katg likes the Asian-style cakes sold by Sheng Kee Bakeries, with light, yummy frosting and fruit inside. They sell cakes big enough to feed 25-30 people.
And Lori SF likes the cakes at Fleur de Cocoa.
Prolific Oven [Peninsula]
550 Waverley St., Palo Alto 94301
Sheng Kee Bakery [Citywide]
Fleur de Cocoa [South Bay]
39 N. Santa Cruz Ave., Los Gatos
Where to get a yummy big cake?
Belmont Park has the ponies, but the smart money is on the truck. Tacos Jaliscos, which parks across Plainfield Avenue from the racetrack, turns out nicely seasoned beef, chorizo, chicken, and al pastor tacos, just $1.25 apiece, reports profjmm. Add-ons include beans, onions, cilantro, and two salsas, a green one and a killer red one. Also on the menu: burritos and refreshing agua fresca.
Tacos Jaliscos [Nassau County]
Plainfield Ave., north of Hempstead Tpke., Elmont, NY
taco truck in elmont
Sunday brunchers can enjoy a near-perfect waffle at Devin Tavern: slightly fluffy, slightly browned, with time-delay deliciousness in the batter. “If it were a wine,” writes kathryn, “you’d say it finished well.” It comes with an exceptionally fresh fruit compote–raspberries, blueberries, blackberries, green apple, pineapple, and melon are a typical combo. Also: perilously luscious strawberry butter. “Be careful, it eats like ice cream,” the waiter warned, and kathryn happily agrees.
Other recommended brunch bites at this comfortable upscale joint: sweet/smoky pork maple sausage, crisp yet juicy thin-sliced bacon, and a breadbasket highlighted by moist, agreeably dense blueberry muffins.
Devin Tavern [Tribeca]
363 Greenwich St., near Franklin, Manhattan
Devin Tavern Brunch
Look for moist, flavorful corn and wild blueberry muffins behind the takeout counter at Park Slope sandwich shop Tempo Presto. “Slammin,’” raves redgirl–and a deal at $1.85.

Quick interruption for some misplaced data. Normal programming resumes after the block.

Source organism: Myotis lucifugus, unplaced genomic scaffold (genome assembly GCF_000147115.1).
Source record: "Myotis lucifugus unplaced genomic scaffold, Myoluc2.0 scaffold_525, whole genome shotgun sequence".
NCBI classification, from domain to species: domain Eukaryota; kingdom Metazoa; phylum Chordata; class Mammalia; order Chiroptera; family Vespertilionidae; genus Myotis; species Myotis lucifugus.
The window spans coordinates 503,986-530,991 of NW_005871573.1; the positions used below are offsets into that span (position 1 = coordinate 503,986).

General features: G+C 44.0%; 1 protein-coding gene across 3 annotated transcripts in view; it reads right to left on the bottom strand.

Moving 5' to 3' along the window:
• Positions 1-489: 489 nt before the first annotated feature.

Tempo Presto [Park Slope]
256 5th Ave., between Carroll St. and Garfield Pl., Brooklyn
Any great muffins in Brooklyn?
Tasca just got its beer and wine license, so they’re pouring as well as serving up tasty tapas, says can’t talk… eating.
There are small plates and larger ones, nothing cutting-edge, just tasty food like potatoes with linguica, duck and polenta, and grilled scallops.
It’s a laid-back place, pretty much the antithesis of loud, cramped Cobras & Matadors. Two people can dine for about $40 before tax and tip.
Tasca [Fairfax Village]
8108 W. Third St., Los Angeles
Legal at last
Tucked away in South Bay, Sushi Ken is on par with the likes of Nishimura and Mori, says ToroTaku, but much cheaper.
Sushi is traditional and they don’t do rolls, but the owner, who’s the sole chef, is no nazi. You can’t get a California roll, but feel free to ask for more (or less) wasabi. Nigiri is just the right size for the rice.
The clientele is mostly Japanese, being in Torrance, and the decor is new and very clean–a wooden counter and black-and-marble tables. Rather brightly lit, though.
Omakase runs $60-75.
Sushi Ken [South Bay]
22831 Hawthorne Blvd. # Bi, Torrance
Outstanding sushi joint
Pomegranates are in season, and their seeds provide little bursts of tart flavor that complements both savory and sweet flavors.
They are good paired with oatmeal, yogurt, or cottage cheese; or have some over vanilla ice cream. They mix well with grain salads, and they’re a natural garnish for any recipe that calls for pomegranate molasses.
Cook them into a compote to accompany pancakes and waffles, suggests, Sam Fujisaka, who says the same compote goes well with ham, pork chops, or lamb.
pescatarian uses them on crostini: slice baguette and top with brie; broil until the brie begins to melt, then sprinkle with pomegranate seeds.
Pomegranate seeds are wonderful in salads: try them with shaved apples and fennel; with arugula, pine nuts, and crumbled feta with a citrusy vinaigrette; or with shredded green apple and toasted slivered almonds over crisp lettuce with.a dressing of lemon, grainy mustard, honey, and olive oil.
Ideas for pomegranate seeds?